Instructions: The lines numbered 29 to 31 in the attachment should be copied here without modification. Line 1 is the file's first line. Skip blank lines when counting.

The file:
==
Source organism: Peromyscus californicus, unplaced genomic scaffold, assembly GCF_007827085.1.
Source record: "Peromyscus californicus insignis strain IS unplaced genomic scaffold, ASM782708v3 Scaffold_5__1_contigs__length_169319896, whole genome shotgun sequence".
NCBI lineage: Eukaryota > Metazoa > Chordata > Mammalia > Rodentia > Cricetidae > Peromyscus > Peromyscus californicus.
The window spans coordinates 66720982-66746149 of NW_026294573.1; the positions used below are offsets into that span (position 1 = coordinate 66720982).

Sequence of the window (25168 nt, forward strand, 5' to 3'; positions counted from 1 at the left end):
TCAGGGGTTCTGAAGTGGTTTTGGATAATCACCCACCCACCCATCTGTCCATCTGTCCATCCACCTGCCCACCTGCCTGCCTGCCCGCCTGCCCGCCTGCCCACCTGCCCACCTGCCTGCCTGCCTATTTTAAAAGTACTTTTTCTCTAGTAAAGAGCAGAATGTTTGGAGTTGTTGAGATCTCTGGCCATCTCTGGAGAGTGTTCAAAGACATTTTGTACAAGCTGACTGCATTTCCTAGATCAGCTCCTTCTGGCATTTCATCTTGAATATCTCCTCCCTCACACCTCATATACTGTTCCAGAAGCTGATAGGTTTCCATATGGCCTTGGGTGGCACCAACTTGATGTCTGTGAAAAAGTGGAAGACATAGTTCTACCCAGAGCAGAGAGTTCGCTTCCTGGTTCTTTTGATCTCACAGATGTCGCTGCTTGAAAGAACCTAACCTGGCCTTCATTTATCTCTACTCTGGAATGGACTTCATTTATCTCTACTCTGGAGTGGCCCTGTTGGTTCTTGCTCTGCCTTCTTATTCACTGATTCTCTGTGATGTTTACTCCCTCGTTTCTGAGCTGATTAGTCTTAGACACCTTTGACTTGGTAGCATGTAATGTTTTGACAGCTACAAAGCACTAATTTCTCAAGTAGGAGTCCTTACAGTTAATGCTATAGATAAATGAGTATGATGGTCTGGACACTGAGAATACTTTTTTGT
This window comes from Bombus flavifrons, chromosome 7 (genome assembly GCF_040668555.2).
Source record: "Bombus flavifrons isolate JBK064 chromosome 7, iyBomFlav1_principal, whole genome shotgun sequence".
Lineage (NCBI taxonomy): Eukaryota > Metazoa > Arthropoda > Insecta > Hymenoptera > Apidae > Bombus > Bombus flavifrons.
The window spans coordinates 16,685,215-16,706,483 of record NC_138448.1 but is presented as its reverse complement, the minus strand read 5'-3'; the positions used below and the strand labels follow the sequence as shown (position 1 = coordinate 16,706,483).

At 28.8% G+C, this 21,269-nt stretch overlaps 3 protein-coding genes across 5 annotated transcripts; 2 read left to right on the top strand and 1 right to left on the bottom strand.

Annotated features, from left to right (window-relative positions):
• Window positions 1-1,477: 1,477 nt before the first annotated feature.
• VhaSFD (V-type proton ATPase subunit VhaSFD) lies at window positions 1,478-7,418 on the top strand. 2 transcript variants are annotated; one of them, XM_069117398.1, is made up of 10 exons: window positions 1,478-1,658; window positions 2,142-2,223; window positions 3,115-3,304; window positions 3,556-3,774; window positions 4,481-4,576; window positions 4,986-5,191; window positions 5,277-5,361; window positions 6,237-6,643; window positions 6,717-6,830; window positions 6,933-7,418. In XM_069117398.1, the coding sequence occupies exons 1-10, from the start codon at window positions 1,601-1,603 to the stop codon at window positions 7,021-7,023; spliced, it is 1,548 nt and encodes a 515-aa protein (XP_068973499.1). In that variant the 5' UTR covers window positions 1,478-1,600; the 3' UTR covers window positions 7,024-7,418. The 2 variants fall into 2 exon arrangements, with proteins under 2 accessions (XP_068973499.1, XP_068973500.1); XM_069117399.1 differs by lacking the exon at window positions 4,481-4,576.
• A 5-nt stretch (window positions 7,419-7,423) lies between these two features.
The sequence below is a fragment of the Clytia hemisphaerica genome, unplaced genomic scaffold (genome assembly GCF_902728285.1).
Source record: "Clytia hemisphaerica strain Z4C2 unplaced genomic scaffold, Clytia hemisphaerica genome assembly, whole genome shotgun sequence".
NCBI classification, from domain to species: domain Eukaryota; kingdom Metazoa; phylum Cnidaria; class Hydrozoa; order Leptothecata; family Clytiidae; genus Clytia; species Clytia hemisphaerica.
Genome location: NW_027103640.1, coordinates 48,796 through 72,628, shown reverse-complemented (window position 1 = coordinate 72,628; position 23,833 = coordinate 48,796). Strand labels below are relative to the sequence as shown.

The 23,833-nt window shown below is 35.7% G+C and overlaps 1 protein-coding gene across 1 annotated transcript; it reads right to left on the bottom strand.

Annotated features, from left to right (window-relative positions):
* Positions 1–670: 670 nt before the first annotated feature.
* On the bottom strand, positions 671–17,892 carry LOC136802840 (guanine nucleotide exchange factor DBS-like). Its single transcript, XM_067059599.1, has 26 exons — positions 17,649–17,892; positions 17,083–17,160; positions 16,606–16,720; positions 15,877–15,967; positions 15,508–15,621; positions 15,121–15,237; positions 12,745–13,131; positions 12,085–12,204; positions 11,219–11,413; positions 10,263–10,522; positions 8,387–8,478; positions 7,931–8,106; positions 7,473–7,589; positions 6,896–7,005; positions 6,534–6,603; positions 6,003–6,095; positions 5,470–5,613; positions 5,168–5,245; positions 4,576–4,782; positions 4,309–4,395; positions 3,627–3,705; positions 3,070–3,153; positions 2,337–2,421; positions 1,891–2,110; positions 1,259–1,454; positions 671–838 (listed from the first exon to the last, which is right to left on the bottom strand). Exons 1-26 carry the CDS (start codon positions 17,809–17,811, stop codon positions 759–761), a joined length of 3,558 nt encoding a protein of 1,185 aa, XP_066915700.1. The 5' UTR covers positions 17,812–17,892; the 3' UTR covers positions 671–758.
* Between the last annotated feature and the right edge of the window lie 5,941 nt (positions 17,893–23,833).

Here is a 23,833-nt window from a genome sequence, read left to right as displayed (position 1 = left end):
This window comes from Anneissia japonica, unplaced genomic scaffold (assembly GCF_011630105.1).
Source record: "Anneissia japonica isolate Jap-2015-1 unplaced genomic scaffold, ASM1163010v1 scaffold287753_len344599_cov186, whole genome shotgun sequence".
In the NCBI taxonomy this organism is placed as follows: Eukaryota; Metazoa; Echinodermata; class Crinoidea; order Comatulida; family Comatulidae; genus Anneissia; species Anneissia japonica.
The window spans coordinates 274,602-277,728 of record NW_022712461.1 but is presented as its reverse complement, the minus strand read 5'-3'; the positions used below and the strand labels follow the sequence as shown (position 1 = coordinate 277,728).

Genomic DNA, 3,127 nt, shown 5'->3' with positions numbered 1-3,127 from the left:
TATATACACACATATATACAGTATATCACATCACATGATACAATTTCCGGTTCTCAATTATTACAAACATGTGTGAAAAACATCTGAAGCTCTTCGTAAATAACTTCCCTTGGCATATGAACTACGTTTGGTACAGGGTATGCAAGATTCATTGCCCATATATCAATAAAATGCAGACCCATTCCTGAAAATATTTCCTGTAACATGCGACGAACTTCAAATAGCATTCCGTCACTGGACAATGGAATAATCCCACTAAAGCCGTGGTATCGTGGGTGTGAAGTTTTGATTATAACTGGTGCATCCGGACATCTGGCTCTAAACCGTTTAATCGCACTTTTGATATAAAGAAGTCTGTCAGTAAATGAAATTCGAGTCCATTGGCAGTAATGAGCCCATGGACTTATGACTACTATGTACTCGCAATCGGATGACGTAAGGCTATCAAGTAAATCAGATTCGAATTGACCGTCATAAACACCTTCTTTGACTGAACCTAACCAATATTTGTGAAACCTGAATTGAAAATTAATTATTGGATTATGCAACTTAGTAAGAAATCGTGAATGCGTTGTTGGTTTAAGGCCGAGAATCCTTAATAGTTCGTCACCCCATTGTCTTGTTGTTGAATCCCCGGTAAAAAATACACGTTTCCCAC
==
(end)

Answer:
The window spans coordinates 274,602-277,728 of record NW_022712461.1 but is presented as its reverse complement, the minus strand read 5'-3'; the positions used below and the strand labels follow the sequence as shown (position 1 = coordinate 277,728).

Genomic DNA, 3,127 nt, shown 5'->3' with positions numbered 1-3,127 from the left:
TATATACACACATATATACAGTATATCACATCACATGATACAATTTCCGGTTCTCAATTATTACAAACATGTGTGAAAAACATCTGAAGCTCTTCGTAAATAACTTCCCTTGGCATATGAACTACGTTTGGTACAGGGTATGCAAGATTCATTGCCCATATATCAATAAAATGCAGACCCATTCCTGAAAATATTTCCTGTAACATGCGACGAACTTCAAATAGCATTCCGTCACTGGACAATGGAATAATCCCACTAAAGCCGTGGTATCGTGGGTGTGAAGTTTTGATTATAACTGGTGCATCCGGACATCTGGCTCTAAACCGTTTAATCGCACTTTTGATATAAAGAAGTCTGTCAGTAAATGAAATTCGAGTCCATTGGCAGTAATGAGCCCATGGACTTATGACTACTATGTACTCGCAATCGGATGACGTAAGGCTATCAAGTAAATCAGATTCGAATTGACCGTCATAAACACCTTCTTTGACTGAACCTAACCAATATTTGTGAAACCTGAATTGAAAATTAATTATTGGATTATGCAACTTAGTAAGAAATCGTGAATGCGTTGTTGGTTTAAGGCCGAGAATCCTTAATAGTTCGTCACCCCATTGTCTTGTTGTTGAATCCCCGGTAAAAAATACACGTTTCCCAC